MIT method allows urban air pollution to be factored into global climate change models

Worsening urban air pollution won't increase global temperature over next 100 years


CAMBRIDGE, Mass. -- Researchers at the Massachusetts Institute of Technology have found that although urban air pollution is expected to increase significantly in the coming century, it will not have a big effect on global temperature change.

While there may be temperature increases in certain regions, global mean surface temperature will not go up significantly because of urban air pollution, researchers at MIT's Joint Program on the Science and Policy of Global Change wrote in a paper to be published in the September 27 issue of the Journal of Geophysical Research--Atmospheres.

Using a method that allows global coupled-chemistry climate models to take urban air pollution into account in a new way, MIT researchers found that compared to a reference run excluding urban air pollution, the average tropospheric ozone concentration decreases while high concentrations of ozone are projected in the urban areas.

As a consequence of the change in the chemical composition of the troposphere, the lifetime of methane increases. This leads to higher ambient methane concentrations even if emissions are unaltered.

As ozone decreases and methane increases, the net effect on the radiative budget of the Earth is small because the contributions from these two greenhouse gases partially cancel each other out.

"People thought things would go in this direction, but they couldn't quantify it before," said Monika Mayer, research scientist at MIT's Department of Earth and Atmospheric Sciences (EAPS) and lead author on the paper, "Linking local air pollution to global chemistry and climate."

COMPLICATED CHEMISTRY

Global climate models are used by researchers to understand future conditions and to aid global policy matters such as the Kyoto Protocol.

One example is the Massachusetts Institute of Technology Integrated Global System Model, which includes an economic model; a two-dimensional land and ocean resolving interactive chemistry-climate model that divides the planet into 24 latitudinal bands; a terrestrial ecosystems, and a natural emissions model.

While scientists agree that urban air pollution can alter concentrations of greenhouse gases such as ozone in the troposphere, they have left the complicated chemistry of urban air pollution out of global climate models.

"Global-scale models that do not take into account urban areas' highly nonlinear atmospheric chemistry most likely overestimate tropospheric ozone production due to unreasonably high background nitric oxide concentrations," the authors write.

Yet "high-resolution climate models don't have chemistry coupled to them," said Dr. Mayer. "It takes months just to run a global climate model without the chemistry."

Dr. Mayer, research scientist Chien Wang, Energy Lab postdoctoral associate Mort Webster and Ronald G. Prinn, TEPCO Professor and head of EAPS, applied a method that allowed them to derive a computationally efficient urban air chemistry model from a state-of-the-art urban airshed model.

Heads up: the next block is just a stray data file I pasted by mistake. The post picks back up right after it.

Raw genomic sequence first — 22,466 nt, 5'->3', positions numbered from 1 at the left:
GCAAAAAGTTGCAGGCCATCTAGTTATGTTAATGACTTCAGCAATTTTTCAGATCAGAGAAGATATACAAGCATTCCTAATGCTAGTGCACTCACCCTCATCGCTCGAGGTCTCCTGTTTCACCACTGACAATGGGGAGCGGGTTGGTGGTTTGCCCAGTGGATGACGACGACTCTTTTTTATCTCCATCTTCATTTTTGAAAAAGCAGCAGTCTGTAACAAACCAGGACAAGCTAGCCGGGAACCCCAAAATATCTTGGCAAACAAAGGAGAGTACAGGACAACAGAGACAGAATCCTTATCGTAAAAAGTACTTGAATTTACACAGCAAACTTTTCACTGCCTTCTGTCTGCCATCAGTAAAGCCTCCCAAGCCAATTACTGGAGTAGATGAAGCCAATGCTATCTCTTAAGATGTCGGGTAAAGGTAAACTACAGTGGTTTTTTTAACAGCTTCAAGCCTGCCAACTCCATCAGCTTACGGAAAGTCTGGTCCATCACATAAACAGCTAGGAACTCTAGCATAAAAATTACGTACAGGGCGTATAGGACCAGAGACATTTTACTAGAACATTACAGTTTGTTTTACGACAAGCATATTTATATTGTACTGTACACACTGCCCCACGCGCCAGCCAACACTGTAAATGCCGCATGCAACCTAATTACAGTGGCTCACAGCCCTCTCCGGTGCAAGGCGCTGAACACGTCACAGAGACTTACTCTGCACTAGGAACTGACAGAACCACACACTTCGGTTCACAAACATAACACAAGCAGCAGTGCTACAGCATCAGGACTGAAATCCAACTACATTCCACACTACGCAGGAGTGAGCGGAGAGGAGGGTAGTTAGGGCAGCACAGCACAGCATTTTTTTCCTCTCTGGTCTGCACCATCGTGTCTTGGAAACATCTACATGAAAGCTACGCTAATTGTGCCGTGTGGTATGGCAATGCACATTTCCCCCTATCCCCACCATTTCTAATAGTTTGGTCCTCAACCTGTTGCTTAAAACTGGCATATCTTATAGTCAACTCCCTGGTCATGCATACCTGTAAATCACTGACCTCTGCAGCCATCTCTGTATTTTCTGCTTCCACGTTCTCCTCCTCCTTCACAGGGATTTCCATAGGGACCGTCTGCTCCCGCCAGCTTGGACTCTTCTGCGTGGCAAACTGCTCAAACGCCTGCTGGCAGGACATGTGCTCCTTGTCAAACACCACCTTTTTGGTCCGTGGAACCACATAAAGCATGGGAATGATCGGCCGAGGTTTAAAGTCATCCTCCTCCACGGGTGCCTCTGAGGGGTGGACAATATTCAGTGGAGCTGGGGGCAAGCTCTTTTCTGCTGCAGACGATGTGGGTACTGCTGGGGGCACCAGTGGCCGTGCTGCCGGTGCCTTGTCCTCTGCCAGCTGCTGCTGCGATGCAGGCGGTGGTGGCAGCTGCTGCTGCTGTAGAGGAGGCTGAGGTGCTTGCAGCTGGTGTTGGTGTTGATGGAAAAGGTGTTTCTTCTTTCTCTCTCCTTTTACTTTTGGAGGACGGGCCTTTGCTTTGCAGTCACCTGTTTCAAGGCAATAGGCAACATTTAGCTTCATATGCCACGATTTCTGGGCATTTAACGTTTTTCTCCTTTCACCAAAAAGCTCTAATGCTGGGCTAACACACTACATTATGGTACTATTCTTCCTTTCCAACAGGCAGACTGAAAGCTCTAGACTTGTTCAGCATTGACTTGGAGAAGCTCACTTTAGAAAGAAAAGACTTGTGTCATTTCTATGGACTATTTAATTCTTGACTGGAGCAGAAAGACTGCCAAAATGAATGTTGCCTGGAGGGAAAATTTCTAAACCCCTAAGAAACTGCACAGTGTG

They then coupled the "reduced form" urban air pollution model to the MIT integrated global system model. This makes the global chemistry-climate model more powerful and comprehensive because it is able to take urban air pollution into account in a way never before possible. "Our model takes about one day on a conventional workstation for a 100-year simulation. This is a powerful way to get interactions among air pollution, methane and other tropospheric gases," Dr. Mayer said.

Among the questions the more powerful model may help answer: How do air pollution and climate policies interact? What are the long-term effects of regional regulations regarding air pollution? What are the long-term effects or cost savings of targeting only greenhouse gases or more stringent EPA air pollution regulations?

SIMULATIONS OF A CENTURY

Population projections show that in the next 100 years, the concentration of people in urban areas will increase dramatically. While 30-40 percent of air pollution currently comes from urban areas, as much as 70 percent may originate from cities in the future.

The researchers carried out three 100-year projections that factored in the effects of increased urban air pollution tied to population increases and economic development in these areas. They found that even with significant increases in air pollution, global mean temperature should not change much, although there may be more pronounced regional effects.

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The paper, "Linking local air pollution to global chemistry and climate," will appear in the Journal of the Geophysical Research--Atmospheres, volume 105, number D18 (September 27, 2000), pages 22,869-22, 896. The authors are Monika Mayer, Chien Wang, Mort Webster, and Ronald G. Prinn, all of the Joint Program on the Science and Policy of Global Change at the Massachusetts Institute of Technology, Cambridge, MA. Journalists may obtain a copy of this paper on request to Harvey Leifert, hleifert@agu.org.

For further information on the science in this paper, contact Monika Mayer at mayer@mit.edu or (617) 258-6246.


Topics: Earth and atmospheric sciences, Energy, Environment, Urban studies and planning, Environment and energy

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